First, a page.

”The Brooklyn Brawler” Steve Lombardi – C’mon, what did you expect? He’s been with the company for seemingly forever. He’s put over every WWE superstar that’s walked through the door for the past twenty years and has become a pretty solid judge of talent. His Brawler character has reached cult status among long-time WWE fans, but he has also been a key player under many other identities including Kamala’s handler Kim Chee, one of the many Doink the Clowns and the evil striking baseball player MVP/Abe “Knuckleball” Schwartz. While his contributions don’t look like much from his television record, Lombardi has always been a valuable asset to the company.

The Attitude Era
Steve Austin – This is another one of those “duh” entries, so I won’t bore with you a long diatribe. From a humble beginning as Ted DiBiase’s “Ringmaster” to the fluke of Austin 3:16 to the beer throwing and middle finger-raising to the entire reinvention of what a face in the wrestling industry was, Stone Cold Steve Austin is to the WWF and pro wrestling what is to and

The Rock – From his debut within the company he was pushed as WWF royalty thanks to the pedigree of his father Rocky Johnson and grandfather Peter Maivia. Little did we all know that his ascension to the WWF upper echelon wouldn’t come until after a complete character overhaul. His third-person-speaking, catchphrase-spewing, eyebrow-raising, cooler-than-all-of-you persona become legendary almost overnight. The Rock became so good at what he did that pro wrestling just couldn’t contain his overflow of charisma and talent. He has now completely transcended the wrestling world for the lights of Hollywood, but in his few short years in wrestling his contributions have far eclipsed men’s careers who were three times as long. It’s apparent that wrestling needs The Rock more than Rock needs wrestling right now, but it’s also certain that WWE will always be his home.

Bret Hart – Bret Hart is and was one of the most consummate in-ring professionals, except for that one night he had in Montreal back in 1997. He was regarded as one of the best ring technicians ever, yet he will probably be most remembered for that Survivor Series. That one moment will forever etch him in the storybooks of World Wrestling Entertainment for years to come, and that’s without bringing up his multitude of championship reigns, five star matches, family history and great rivalries. Hart’s story is one of the tragic fallen hero that will sure to be talked about in WWE legend from here on out.

Shawn Michaels – The ying to Bret Hart’s yang. He, like Bret, started out through the tag ranks before working his way up to the very tippy-top of the card and the wrestling world in general. During his highest reign on top, Michaels’ legacy as being a pain in the ass backstage combined with his substance abuse problems began to overshadow his in-ring talents. When he passed the torch to Steve Austin in 1998 and seemingly retired forever, he had already had what most would call “a pretty good career.” Then the greatest comeback in wrestling history allowed Michaels to bulldoze a new path into his wrestling life. Even as he grows older he continues to put on entertaining matches that men half his age dream about having. He is considered one of the premier athletes in the wrestling world today, and can still be called upon to steal the show. At this point he is slowly becoming unparalleled in the industry, which isn’t bad for a guy who onced jobbed to Akeem at WrestleMania V.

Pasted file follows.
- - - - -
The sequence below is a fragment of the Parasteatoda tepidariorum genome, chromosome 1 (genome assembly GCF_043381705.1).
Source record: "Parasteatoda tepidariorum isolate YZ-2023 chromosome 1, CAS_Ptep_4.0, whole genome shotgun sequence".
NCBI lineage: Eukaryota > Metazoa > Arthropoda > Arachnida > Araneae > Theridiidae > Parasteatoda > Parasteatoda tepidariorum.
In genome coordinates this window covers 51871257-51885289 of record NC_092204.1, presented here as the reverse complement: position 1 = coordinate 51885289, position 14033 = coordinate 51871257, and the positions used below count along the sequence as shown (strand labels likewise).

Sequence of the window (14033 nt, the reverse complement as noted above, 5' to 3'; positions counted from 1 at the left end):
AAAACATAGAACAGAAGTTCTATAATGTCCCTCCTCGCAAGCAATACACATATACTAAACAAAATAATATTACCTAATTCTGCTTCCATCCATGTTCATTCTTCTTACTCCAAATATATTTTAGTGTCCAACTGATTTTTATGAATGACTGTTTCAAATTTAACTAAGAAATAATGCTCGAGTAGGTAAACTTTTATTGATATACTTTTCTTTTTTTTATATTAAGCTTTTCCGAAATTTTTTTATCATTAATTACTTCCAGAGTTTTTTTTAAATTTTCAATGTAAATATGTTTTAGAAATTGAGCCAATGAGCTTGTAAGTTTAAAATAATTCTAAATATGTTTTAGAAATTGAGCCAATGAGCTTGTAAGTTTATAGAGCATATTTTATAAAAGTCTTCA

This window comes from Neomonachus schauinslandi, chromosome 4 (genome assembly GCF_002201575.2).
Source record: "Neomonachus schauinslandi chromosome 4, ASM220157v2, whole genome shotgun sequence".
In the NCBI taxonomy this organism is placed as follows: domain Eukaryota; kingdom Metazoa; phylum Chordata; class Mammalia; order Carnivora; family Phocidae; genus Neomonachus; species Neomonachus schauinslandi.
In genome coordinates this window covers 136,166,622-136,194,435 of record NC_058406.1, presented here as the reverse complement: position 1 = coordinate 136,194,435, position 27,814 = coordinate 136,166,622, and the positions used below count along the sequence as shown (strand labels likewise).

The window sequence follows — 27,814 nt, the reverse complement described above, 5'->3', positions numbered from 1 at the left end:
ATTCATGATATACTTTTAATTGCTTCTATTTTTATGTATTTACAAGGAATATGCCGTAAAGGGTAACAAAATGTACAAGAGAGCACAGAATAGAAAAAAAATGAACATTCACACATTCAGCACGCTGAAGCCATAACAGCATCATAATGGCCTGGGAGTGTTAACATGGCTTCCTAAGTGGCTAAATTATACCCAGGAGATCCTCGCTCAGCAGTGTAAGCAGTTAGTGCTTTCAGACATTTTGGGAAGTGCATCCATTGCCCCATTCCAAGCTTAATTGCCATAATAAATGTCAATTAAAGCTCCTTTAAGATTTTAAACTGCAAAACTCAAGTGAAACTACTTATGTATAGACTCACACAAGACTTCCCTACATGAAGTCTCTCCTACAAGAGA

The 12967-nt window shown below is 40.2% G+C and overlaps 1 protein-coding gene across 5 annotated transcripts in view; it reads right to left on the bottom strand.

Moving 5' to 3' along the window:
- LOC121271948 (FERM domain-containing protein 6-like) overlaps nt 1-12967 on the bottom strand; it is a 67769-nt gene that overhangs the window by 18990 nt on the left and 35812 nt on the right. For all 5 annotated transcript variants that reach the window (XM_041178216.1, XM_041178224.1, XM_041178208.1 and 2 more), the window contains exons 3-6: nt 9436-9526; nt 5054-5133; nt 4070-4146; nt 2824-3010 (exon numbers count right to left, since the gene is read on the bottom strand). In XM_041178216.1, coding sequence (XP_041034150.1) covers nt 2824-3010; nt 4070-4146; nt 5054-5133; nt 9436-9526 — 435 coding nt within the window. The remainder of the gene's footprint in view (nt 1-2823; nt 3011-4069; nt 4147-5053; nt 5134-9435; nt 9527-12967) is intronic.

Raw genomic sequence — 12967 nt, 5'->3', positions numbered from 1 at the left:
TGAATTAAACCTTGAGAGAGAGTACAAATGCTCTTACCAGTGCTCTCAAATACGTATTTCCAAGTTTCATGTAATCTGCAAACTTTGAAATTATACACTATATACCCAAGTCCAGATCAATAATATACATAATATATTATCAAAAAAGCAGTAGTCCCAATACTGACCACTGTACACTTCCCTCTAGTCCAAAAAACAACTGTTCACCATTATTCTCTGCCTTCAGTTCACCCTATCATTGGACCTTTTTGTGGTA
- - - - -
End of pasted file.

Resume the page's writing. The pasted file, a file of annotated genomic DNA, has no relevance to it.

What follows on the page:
The Undertaker – For almost twenty years now The Undertaker has become the standard bearer for World Wrestling Entertainment. He probably commands more respect in the industry today than anyone else (and that includes Ric Flair.) He is one of those performers that have become part of the actual lifeblood of the company. He will be on everyone of the WWE’s “best of” lists for decades to come, if for nothing else than his impeccable WrestleMania undefeated streak. It’s only fitting that one of the most respected men in all of the industry holds an undefeated record at one of the industry’s most respected events.

Triple H – Sure he married the boss’ daughter and cozied himself into a nice cushy spot within the company for years to come. But the fact is Triple H got to a high level of play on his own because of his talent and drive to succeed. He has everything Vince, Jr. looks for in a star: a full head of hair, over 6 feet tall and a lot of muscles. He’s been with the company since 1995 and worked his way through the rank and file of the roster, enduring humiliation and defeats along the way. He was the guy to step into a main event level spot when Rock and Austin were gone and was able to sustain that level of performance for years to come. WWE annals won’t be written without a chapter talking about “The Game” and his rise from a blueblood to a degenerate to the “evolved” assassin that he has become today.

Kane – Who ever thought that the gimmick of “Undertaker’s little brother” would spawn a decade-plus run as a viable contender in today’s World Wrestling Entertainment? After surviving career-threatening stints as a dentist and guy-who-is-impersonating-guy-who-is-impersonating-a-trucker, the man Glen Jacobs has left an undeniable mark on WWE. He has survived fires, dead girlfriends, fake scars, voice boxes and has some how came out of it in one piece. His character has taken more left turns and illogical steps that it’s a wonder he has any support left at all. I dare say that even through all Kane has done and been through he still one of the company’s most underrated and under utilized talents ever.